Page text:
More on the Vacancy Crisis.

When you get a chance, you should read my new piece for the magazine on the huge number of judicial vacancies plaguing the lower courts. The short story is that Obama has made preciously few nominations for judicial vacancies, which has left the lower court system in disarray, with almost two dozen "judicial emergencies" among the circuit and district courts. Of course, Obama isn't entirely to blame; Republicans have brought the confirmation process to a standstill, leaving dozens of nominees in limbo. Given the GOP's newfound confidence, I expect this to carry over into the next year, when Republicans have a larger minority and Democrats move to embrace their reflexive timidity.

The other possibility, as Brian Beutler notes, is for Democrats to take advantage of Republican obstruction by devoting more time to judicial nominees:

So while the House passes legislation the Senate has no interest in considering, Majority Leader Harry Reid will have much more time, if he chooses, to devote to confirming a large backlog of Obama's judicial and executive branch nominees -- particularly numerous non-controversial picks, who will have to be renominated next year.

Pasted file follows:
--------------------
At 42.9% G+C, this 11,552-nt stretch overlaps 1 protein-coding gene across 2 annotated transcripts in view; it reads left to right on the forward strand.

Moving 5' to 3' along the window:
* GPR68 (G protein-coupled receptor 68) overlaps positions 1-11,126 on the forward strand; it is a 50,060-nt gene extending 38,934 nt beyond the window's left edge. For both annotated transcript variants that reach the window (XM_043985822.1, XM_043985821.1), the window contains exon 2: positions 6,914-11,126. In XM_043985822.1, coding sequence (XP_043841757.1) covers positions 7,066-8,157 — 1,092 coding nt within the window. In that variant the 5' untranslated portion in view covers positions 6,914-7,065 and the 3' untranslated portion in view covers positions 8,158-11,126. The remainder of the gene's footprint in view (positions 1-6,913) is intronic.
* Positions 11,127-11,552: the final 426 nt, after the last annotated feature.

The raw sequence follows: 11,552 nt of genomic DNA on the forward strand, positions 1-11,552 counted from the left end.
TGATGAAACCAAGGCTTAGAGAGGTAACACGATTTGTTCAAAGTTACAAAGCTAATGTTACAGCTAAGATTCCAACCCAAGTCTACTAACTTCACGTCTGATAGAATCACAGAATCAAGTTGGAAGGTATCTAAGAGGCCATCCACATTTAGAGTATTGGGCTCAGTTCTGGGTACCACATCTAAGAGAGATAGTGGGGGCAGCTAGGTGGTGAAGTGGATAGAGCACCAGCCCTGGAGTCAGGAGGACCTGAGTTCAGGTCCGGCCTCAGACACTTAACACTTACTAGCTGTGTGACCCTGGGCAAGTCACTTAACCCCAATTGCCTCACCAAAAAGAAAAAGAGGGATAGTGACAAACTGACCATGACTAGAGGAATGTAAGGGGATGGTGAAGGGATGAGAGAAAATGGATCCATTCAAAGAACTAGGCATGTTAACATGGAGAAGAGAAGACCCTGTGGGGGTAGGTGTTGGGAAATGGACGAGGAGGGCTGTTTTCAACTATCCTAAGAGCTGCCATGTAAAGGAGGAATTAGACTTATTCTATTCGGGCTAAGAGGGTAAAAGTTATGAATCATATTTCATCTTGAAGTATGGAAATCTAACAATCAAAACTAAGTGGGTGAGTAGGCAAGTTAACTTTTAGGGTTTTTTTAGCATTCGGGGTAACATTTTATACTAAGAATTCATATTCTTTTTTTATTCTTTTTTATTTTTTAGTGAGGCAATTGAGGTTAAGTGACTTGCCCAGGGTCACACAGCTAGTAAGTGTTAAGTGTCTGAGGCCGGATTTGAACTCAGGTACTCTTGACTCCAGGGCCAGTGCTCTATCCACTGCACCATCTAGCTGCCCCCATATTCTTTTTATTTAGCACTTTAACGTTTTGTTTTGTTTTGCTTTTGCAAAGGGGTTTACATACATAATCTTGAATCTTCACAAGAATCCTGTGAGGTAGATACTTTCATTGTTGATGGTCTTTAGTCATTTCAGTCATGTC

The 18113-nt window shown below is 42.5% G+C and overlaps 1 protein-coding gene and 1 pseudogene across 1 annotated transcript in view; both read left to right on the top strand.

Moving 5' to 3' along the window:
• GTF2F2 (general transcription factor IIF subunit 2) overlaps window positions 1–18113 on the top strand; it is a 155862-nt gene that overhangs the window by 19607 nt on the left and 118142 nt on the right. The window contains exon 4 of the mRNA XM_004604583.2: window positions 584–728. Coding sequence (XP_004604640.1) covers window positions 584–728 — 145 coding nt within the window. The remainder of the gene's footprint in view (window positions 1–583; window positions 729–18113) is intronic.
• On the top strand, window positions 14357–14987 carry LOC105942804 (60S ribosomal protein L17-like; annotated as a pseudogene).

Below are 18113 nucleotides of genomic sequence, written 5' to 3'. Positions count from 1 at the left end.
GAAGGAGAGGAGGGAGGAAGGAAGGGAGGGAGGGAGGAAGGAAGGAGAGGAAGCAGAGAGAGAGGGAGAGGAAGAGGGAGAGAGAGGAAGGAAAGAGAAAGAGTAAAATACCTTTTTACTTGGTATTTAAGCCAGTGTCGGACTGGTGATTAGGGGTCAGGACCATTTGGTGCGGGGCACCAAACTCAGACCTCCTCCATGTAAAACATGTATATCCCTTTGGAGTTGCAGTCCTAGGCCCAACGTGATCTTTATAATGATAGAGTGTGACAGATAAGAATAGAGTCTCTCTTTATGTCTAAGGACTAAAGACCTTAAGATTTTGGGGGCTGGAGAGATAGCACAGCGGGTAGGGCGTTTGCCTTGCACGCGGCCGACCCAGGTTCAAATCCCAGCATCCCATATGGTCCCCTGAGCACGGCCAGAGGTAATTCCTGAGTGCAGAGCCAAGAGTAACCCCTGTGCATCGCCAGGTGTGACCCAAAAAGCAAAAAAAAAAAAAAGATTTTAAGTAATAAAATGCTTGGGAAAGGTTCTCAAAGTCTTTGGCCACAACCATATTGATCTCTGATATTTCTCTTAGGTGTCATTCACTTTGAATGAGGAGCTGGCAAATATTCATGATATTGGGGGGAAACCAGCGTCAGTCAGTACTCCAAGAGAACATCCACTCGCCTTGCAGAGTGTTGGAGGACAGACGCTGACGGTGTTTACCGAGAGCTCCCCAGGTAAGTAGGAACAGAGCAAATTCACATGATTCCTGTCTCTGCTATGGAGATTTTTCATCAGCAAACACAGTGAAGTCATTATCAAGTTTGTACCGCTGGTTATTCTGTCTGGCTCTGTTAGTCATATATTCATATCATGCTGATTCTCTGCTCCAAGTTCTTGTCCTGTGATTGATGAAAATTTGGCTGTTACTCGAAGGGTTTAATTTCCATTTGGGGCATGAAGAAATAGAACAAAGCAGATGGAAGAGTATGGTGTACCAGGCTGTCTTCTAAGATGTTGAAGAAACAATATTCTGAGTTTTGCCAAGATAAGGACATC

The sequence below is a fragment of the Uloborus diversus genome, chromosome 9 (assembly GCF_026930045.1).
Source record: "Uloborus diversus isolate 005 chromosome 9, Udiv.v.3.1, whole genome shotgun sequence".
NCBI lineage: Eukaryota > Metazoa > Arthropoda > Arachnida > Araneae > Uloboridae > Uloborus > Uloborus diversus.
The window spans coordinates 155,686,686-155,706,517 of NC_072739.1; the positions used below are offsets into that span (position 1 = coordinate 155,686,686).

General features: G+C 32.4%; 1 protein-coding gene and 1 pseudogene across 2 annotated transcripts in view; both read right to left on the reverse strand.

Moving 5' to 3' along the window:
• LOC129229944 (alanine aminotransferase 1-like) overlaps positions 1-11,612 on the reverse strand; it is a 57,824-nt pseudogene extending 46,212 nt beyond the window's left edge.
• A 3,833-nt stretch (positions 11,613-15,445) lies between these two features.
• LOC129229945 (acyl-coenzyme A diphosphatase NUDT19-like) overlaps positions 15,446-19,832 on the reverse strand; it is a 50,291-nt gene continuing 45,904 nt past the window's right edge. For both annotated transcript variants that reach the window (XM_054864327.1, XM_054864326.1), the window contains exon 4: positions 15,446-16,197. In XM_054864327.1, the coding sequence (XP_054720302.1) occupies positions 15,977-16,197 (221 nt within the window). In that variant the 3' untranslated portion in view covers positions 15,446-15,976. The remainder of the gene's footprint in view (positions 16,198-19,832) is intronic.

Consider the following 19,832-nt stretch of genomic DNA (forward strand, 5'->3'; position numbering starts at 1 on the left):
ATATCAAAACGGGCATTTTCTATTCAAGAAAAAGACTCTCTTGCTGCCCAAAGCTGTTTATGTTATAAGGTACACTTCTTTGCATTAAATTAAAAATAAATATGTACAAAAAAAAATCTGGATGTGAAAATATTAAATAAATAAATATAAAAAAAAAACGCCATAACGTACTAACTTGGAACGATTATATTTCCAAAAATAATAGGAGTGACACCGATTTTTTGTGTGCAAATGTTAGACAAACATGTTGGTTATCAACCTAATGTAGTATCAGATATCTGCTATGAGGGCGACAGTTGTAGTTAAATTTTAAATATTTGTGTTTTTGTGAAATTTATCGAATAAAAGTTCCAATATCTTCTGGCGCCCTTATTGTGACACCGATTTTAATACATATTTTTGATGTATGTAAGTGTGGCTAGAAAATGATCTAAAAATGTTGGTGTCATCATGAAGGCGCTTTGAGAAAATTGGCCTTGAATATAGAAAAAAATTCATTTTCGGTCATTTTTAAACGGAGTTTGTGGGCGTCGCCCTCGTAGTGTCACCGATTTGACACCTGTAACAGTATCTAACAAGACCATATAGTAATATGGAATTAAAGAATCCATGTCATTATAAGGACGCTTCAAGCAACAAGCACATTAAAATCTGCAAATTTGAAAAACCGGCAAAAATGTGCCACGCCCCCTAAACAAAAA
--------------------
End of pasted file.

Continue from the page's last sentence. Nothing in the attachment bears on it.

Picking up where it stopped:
With gridlock likely in next year's Senate, Democrats have plenty of time to vote on nominees, as opposed to the last two years, where a tough legislative schedule meant that judicial and executive-branch nominees fell by the wayside. If Democrats are smart, they can make a lot of headway toward repairing the lower courts with new judges, and staffing the executive branch.

That said, if Democrats are really interested in dealing with nominees -- or fixing the confirmation process -- they would follow Tim Fernholz's advice and begin the 112th Congress by ending the filibuster, or at least amending it to eliminate filibusters on judicial and executive-branch nominees. Republicans will protest, but it's a small price to pay for functioning courts and an executive branch that works.

-- Jamelle Bouie

You may also like